Definition of dreadnought in English:

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dreadnought

Pronunciation: /ˈdrɛdnɔːt/

noun

1 historical A type of battleship introduced in the early 20th century, larger and faster than its predecessors and equipped entirely with large-calibre guns.
Named after Britain's HMS Dreadnought, which was the first to be completed (1906)
Example sentences
  • John Fisher was astute enough to support most technical developments - such as submarines and the dreadnoughts - and his impact on naval policy on World War One cannot be disputed.
  • Instead, for political reasons, he got dreadnoughts - which were then stationed near home.
  • In addition to these vessels, Congress authorized seven dreadnoughts in 1916 and seven fast battleships in 1940, none of which was finished.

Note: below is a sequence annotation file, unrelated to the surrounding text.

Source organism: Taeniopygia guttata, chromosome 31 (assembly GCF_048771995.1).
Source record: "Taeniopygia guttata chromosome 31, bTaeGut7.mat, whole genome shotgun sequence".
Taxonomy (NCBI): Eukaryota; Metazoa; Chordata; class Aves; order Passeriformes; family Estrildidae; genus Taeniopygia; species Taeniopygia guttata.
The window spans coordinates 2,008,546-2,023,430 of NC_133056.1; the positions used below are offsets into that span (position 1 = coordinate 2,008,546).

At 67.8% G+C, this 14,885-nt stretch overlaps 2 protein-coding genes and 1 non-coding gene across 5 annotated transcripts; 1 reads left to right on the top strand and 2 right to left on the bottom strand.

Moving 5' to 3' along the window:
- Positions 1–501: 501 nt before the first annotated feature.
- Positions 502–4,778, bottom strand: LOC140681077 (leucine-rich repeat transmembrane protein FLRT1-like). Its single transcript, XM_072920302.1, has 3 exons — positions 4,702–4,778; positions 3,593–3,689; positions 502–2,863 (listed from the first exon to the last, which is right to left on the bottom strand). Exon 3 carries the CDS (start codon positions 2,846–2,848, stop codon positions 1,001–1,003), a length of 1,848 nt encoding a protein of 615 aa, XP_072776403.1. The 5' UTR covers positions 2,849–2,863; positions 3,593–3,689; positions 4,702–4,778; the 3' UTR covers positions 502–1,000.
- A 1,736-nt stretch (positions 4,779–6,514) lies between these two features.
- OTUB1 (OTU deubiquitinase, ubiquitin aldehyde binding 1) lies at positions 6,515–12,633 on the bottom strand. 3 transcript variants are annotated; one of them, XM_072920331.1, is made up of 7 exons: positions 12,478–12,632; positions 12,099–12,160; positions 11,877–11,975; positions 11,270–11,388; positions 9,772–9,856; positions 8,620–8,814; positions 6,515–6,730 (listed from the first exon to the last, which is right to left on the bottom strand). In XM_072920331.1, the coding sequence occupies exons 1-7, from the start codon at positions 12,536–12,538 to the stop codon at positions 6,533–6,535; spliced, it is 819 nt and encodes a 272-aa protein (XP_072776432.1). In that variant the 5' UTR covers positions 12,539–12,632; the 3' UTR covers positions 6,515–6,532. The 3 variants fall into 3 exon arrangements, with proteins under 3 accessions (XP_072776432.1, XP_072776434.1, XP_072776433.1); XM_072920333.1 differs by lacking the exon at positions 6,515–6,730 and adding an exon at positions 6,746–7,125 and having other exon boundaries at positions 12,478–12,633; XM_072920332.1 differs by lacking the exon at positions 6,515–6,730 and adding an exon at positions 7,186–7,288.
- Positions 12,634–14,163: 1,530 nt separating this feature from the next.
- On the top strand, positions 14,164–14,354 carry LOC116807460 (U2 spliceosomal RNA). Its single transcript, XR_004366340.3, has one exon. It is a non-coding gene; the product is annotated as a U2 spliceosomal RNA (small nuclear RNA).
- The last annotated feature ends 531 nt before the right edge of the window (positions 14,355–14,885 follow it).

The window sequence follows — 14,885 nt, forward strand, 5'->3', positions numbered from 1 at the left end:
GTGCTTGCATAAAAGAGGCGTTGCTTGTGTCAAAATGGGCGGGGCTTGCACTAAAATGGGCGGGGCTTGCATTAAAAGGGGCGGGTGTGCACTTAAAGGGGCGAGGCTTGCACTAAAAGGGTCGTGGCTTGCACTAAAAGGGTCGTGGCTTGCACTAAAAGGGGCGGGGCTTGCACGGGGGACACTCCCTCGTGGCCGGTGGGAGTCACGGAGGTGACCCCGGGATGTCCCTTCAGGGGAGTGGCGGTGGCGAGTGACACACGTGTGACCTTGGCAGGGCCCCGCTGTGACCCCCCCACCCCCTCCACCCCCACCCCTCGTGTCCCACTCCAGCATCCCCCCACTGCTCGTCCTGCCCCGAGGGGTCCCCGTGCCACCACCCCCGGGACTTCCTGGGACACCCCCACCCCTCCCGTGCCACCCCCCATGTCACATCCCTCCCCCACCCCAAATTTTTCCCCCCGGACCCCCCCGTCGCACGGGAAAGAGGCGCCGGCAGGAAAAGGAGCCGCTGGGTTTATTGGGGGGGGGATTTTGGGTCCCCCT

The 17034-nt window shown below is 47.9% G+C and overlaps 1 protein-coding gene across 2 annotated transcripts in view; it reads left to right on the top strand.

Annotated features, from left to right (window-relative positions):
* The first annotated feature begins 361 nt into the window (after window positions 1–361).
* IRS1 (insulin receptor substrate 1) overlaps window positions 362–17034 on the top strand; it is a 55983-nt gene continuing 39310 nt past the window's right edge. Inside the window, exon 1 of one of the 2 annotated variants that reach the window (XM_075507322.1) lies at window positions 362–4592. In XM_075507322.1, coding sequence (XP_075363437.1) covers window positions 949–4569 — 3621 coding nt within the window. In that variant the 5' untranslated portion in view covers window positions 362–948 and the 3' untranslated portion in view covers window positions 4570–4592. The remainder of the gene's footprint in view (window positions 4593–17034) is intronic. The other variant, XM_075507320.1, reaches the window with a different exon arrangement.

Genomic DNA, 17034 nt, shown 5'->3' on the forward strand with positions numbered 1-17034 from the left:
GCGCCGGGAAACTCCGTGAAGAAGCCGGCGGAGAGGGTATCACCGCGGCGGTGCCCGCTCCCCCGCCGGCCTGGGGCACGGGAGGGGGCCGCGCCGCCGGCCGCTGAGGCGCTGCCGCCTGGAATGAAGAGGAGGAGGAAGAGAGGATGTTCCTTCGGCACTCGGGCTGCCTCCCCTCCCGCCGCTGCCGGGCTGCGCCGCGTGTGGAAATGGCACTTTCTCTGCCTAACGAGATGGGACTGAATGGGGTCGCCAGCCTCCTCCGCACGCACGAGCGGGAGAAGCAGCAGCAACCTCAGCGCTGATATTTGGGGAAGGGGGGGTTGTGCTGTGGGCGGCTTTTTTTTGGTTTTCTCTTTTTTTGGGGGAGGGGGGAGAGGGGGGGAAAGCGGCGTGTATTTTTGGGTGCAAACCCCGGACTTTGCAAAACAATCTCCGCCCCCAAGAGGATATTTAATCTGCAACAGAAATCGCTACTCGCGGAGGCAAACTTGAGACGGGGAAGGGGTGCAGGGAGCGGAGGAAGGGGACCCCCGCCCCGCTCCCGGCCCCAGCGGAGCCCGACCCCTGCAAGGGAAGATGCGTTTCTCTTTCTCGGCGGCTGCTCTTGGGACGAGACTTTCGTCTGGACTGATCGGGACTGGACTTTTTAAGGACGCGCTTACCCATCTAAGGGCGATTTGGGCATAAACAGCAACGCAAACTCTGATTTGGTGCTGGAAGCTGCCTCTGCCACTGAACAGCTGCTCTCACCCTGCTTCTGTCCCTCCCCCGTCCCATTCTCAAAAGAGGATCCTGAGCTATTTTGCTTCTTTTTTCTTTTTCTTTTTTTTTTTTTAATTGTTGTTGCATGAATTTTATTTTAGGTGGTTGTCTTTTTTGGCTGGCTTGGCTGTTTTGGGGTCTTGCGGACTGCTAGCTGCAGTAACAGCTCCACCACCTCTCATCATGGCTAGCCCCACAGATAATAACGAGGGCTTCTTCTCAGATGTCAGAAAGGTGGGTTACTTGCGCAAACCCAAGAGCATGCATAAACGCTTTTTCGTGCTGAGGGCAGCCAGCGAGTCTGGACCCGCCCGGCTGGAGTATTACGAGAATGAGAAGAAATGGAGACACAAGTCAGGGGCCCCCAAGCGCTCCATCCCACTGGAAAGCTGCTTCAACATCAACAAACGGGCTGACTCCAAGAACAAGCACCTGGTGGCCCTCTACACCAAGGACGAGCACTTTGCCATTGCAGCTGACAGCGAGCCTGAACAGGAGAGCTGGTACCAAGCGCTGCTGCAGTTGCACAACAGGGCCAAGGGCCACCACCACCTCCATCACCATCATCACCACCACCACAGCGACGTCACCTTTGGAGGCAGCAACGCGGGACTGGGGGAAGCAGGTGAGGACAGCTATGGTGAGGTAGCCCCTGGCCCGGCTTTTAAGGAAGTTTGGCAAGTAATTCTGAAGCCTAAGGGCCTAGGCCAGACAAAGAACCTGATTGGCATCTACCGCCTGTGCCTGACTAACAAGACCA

2 archaic A fearless person.
Example sentences
  • But that's exactly what happened when the two eternal dreadnoughts of Scottish football last met, on April 29.
  • Murray, long a comedic dreadnought, has in recent years come into his prime as a dramatic actor.
  • The ex-Darlington dreadnought returned against Forest Green Rovers but did not train for much of last week after aggravating the injury.
3 archaic A heavy overcoat for stormy weather.

For editors and proofreaders

Line breaks: dread|nought

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